God comes first, and if that means that something else has to be sacrificed, then so be it! Two Practical Pointers on Giving A. Now that we have looked at the basics, I’d like us to make two more observations before we close. B. First, notice that love and giving cannot be separated. 1. Why did God give His Son? Because He loved us. “For God so loved the world that He gave” (John 3:16). 2. Why did Christ give His life for the church? Because He loved her. Paul concluded a thought in Ephesians 5:25 with these words: “Christ loved the church and gave Himself for her.” 3. Why would a husband be willing to give his life for that dear spouse? Because he loves her! The beginning of Ephesians 5:25 commands husbands to love their wives in the same way that Christ loved the church. 4. Why would a mother be willing to die for a child? Because she loves that child. 5. Why will a young man be willing to work an extra job to purchase an engagement ring for that sweet lady who has moved his heart? Because of love for her. 6. Why would a parent risk financial ruin in order to invest money in the business of a child? Because of love for that child. 7. Why would a child spend hour after hour at a hospital with a parent who no longer can even say his or her name when that child could be anywhere else? Because of the love for that parent. 8. Folks, you get the point. When we love, we give. When we love more, we give more. When we love deeply, we give sacrificially. Do you ever think, when you put that check or those dollars into the plate, that what you are really saying is, “God, I love you this much”? 9. Listen to the words of one author: “When our hearts are filled with love for the Lord, for his church, for the teeming numbers lost in sin and for the countless numbers of widows, orphans, hungry, homeless, inadequately clothed and abused, we will have no trouble with our giving” (Wendell Winkler, Giving: The Unrecorded Beatitude, page 17). C. But what if we don’t give as we should? Then, to make our second practical point, we are robbing God and do not love Him as we should. Turn to the OT book of Malachi. 1. Malachi contains four distinct things: Israel’s Privilege as God’s people, Israel’s Pollutions (or sins), Israel’s Prophets (which told of the coming of John the Baptist), and God’s Promises to Israel. It is one of these pollutions that continues to plague people who claim to be devoted to God even today.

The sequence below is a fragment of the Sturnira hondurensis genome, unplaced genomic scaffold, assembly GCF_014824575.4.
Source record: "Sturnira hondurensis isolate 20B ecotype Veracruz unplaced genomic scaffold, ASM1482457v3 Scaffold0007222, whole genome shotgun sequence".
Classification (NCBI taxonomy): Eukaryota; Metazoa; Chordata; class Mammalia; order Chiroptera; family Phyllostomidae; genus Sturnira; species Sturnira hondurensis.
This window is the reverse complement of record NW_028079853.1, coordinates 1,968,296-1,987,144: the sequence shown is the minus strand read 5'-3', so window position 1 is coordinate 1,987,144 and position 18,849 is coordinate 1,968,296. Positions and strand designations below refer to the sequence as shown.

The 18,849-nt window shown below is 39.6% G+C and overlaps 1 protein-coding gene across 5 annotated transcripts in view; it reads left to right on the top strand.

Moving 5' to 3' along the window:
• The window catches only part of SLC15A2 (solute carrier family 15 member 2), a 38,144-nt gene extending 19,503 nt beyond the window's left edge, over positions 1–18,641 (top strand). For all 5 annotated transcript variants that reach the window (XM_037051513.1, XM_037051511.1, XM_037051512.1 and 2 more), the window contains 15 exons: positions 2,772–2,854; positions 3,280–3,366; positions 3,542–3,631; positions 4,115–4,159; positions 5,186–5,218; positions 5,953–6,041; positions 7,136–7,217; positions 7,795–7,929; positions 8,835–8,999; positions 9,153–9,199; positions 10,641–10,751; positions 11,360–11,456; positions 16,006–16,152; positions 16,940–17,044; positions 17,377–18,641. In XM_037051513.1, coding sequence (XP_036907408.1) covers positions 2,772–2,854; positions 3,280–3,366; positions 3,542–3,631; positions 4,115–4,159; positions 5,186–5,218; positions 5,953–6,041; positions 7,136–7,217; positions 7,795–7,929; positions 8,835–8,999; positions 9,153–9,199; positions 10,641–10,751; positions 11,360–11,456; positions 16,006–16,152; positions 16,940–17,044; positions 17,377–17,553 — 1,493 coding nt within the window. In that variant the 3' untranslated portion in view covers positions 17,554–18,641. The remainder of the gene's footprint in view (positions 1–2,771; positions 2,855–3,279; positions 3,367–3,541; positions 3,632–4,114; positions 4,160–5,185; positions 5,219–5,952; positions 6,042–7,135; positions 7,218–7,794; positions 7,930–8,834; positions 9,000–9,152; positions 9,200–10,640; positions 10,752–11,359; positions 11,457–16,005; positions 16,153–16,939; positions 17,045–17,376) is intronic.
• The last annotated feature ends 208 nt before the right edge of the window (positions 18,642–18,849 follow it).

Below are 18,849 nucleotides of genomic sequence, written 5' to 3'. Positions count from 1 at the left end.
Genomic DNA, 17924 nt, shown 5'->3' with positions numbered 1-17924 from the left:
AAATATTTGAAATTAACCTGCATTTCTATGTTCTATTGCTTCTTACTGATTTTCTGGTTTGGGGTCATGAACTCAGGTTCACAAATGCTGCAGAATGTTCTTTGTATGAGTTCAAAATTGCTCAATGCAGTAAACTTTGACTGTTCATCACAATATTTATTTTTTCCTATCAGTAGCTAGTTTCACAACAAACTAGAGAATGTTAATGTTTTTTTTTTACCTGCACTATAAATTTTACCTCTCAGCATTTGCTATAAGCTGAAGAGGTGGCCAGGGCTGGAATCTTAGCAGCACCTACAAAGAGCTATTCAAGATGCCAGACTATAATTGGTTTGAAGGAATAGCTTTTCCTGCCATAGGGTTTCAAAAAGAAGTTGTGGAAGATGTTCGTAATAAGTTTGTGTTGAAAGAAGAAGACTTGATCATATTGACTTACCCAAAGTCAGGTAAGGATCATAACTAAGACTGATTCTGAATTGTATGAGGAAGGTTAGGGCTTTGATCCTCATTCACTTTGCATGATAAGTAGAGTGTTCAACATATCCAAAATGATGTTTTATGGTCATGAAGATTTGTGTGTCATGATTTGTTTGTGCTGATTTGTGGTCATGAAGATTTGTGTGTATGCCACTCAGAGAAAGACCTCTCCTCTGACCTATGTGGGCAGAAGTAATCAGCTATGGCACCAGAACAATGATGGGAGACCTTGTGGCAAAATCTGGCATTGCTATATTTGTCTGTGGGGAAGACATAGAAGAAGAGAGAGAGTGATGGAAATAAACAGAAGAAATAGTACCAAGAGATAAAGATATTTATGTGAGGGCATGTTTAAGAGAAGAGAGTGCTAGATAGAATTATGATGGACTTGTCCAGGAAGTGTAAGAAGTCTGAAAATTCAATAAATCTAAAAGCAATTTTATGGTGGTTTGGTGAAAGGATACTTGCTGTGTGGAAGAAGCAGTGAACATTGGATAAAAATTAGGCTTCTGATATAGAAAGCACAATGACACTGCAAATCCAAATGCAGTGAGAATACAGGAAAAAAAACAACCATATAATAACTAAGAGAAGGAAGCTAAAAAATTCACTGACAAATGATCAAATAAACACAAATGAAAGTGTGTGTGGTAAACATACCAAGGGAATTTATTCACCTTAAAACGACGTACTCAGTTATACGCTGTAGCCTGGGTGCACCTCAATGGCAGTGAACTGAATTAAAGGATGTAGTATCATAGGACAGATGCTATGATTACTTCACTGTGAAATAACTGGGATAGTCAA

2. In Malachi 3:8, the prophet gave this stinging rebuke: “Will man rob God? Yet you are robbing Me.” I don’t know of any of us who would want to be confused with being a thief, but that was the charge. So, the people asked the question, “How have we robbed you.” And notice God’s response through the prophet: “In your tithes and contributions.” 3. It’s obvious that the people were bringing something. They didn’t fail to give, but they were still robbing. How? Chapter 1:6-8 tells us that they weren’t bringing the best. Under the old law, the Jews were told to bring the best of whatever they brought, from animals to grain, but they were bringing polluted sacrifices. 4. I think we are given a hint as to why in 1:2. God said to the people, “I have loved you.” Notice, now, they had to ask, “How have you loved us?” They had forgotten God’s love, but it was really they who had lost their love. And, when that occurred, they failed to give as they should. 5. So, we see again, love and giving are tied together and cannot be separated. Conclusion 1. Giving is a difficult topic to speak on, because it always seems to cause people to be angry. 2. But when we think of all the wonderful things God has blessed us with, we should give our best and we should give sacrificially to His cause as a tribute to Him. 3. An unknown poet wrote: Leftovers are such humble things, We would not serve to a guest, And yet we serve them to our Lord Who deserve the very best. We give to Him leftover time, Stray minutes here and there. Leftover cash we give to Him, Such few coins as we can spare. We give our youth unto the world, To hatred, lust and strife; Then in declining years we give To him the remnant of our life. 4. Let’s give God our best. It is a way with which He has blessed us to honor Him as we worship in spirit and in truth. 5. He certainly gave His best [invitation].